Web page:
Art

A Legislative Fix for the Cassirer Case?

Regular TLB readers may be familiar with the Cassirer case seeking to recover a painting by Camille Pissarro that was stolen by the Nazis and is now in the possession of a Spanish museum. The U.S. Supreme Court held in Cassirer v. Thyssen-Bornemisza Collection Foundation (2022) that federal courts must apply state choice-of-law rules to…

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Ninth Circuit Decides Cassirer in Favor of Spain

In 2005, Claude Cassirer sued a state-owned museum in Spain to recover a painting by Camille Pissarro that the Nazis stole from his grandmother. The case went to the U.S. Supreme Court on a choice-of-law question, and the Court held that state, rather than federal, choice-of-law rules should determine the applicable law in cases under…

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D.C. Circuit Addresses FSIA in German Art Case

In the years before World War II, the Nazi government in Germany allegedly stole an art collection belonging to a Jewish industrialist. His descendants who live in the United States sued Germany in Toren v. Federal Republic of Germany.  They argue that Germany is not immune from suit under an exception to the Foreign Sovereign…

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Cassirer on Remand: Considering the Laws of Other Interested States

Claude Cassirer brought suit in federal court in California eighteen years ago against the Thyssen Bornemisza Museum of Madrid, Spain, to recover a painting by Camille Pissarro that was stolen from his grandmother by the Nazis during World War II.  After a reversal and remand from the U.S. Supreme Court last summer, the case is…

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Who Owns the Stargazer?

Claims relating to the ownership of movable property generate an impressive amount of transnational litigation. In April 2022, the U.S. Supreme Court decided a long-running case about the ownership of a painting that had been expropriated by the Nazis in 1939. In July 2022, the U.S. District Court for the Northern District of New York…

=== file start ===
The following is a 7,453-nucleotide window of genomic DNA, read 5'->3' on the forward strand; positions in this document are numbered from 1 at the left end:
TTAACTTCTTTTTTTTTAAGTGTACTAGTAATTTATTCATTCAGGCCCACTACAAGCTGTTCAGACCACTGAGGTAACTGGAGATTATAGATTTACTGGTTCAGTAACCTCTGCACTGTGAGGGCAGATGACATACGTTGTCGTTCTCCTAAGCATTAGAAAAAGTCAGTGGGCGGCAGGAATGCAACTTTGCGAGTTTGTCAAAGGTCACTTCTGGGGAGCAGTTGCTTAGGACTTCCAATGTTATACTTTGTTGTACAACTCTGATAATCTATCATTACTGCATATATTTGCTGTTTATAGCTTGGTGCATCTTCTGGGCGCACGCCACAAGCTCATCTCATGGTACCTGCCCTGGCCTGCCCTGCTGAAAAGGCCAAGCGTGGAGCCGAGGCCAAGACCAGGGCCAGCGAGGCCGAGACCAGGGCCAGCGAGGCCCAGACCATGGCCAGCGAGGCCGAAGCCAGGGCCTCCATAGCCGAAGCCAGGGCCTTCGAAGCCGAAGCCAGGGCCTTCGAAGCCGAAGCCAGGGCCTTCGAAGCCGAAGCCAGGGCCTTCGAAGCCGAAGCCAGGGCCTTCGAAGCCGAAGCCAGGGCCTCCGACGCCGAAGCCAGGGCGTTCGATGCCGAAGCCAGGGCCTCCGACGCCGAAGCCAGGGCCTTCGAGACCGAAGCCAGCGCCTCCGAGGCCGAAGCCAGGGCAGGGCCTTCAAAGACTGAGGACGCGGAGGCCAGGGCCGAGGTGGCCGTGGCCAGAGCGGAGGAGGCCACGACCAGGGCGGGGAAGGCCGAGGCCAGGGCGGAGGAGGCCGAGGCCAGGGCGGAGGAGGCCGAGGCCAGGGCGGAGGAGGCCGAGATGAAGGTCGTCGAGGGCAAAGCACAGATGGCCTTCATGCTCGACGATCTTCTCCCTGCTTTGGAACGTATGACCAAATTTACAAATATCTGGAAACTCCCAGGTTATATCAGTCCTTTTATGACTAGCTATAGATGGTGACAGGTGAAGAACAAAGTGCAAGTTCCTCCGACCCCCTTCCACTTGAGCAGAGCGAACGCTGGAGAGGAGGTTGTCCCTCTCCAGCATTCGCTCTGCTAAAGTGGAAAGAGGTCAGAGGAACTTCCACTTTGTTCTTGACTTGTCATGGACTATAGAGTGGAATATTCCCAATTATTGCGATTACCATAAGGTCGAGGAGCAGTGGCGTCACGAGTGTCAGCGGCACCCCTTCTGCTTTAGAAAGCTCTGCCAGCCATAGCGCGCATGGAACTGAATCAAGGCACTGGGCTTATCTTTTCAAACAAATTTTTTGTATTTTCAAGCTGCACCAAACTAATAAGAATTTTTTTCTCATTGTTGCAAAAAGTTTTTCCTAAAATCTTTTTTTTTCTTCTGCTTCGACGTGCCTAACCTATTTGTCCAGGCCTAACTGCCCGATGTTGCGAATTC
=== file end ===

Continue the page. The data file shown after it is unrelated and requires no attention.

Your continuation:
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New Scholarship on the FSIA

Vivian Grosswald Curran (University of Pittsburgh) has a draft article up on SSRN entitled Nazi Stolen Art: Uses and Misuses of the Foreign Sovereign Immunities Act.  Many important FSIA cases have involved great works of art stolen by the Nazis including the Supreme Court’s 2003 decision in Altmann v. Republic of Austria concerning the ownership…

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Foreign Sovereign Immunity and Choice of Law—State, not Federal

In Cassirer v. Thyssen-Bornemisza Collection Foundation, the Supreme Court unanimously held that, in adjudicating state-law claims against a foreign state or instrumentality under one of the exceptions to the Foreign Sovereign Immunity Act (FSIA), 28 U.S.C. § 1602, et seq., a federal court must apply the choice-of-law rules of the forum state rather than federal…

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What Should Happen Next in Cassirer?

Most of the procedural questions that arise in domestic litigation have a counterpart in transnational litigation. In Cassirer v. Thyssen-Bornemisza Collection Foundation, the Supreme Court confronted the transnational counterpart to Klaxon v. Stentor Electric Manufacturing Co., a much-debated choice-of-law case decided in 1941. As Justice Kagan noted in her opinion for a unanimous Court, “[a]lthough…

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Cassirer and FSIA Choice of Law

Today the Supreme Court unanimously resolved an important case about choice of law under the Foreign Sovereign Immunities Act (FSIA). Cassirer v. Thyssen-Bornemisza Collection Foundation is a lawsuit about the ownership of a Camille Pissarro painting, surrendered by Lilly Cassirer to the Nazis and now held by a foundation created and controlled by the Government…

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Supreme Court decides Cassirer v. Thyssen-Bornemisza Collection Foundation

The Supreme Court today unanimously held in Cassirer v. Thyssen-Bornemisza Collection Foundation that state choice-of-law rules apply in cases brought against foreign sovereigns alleging non-federal claims.

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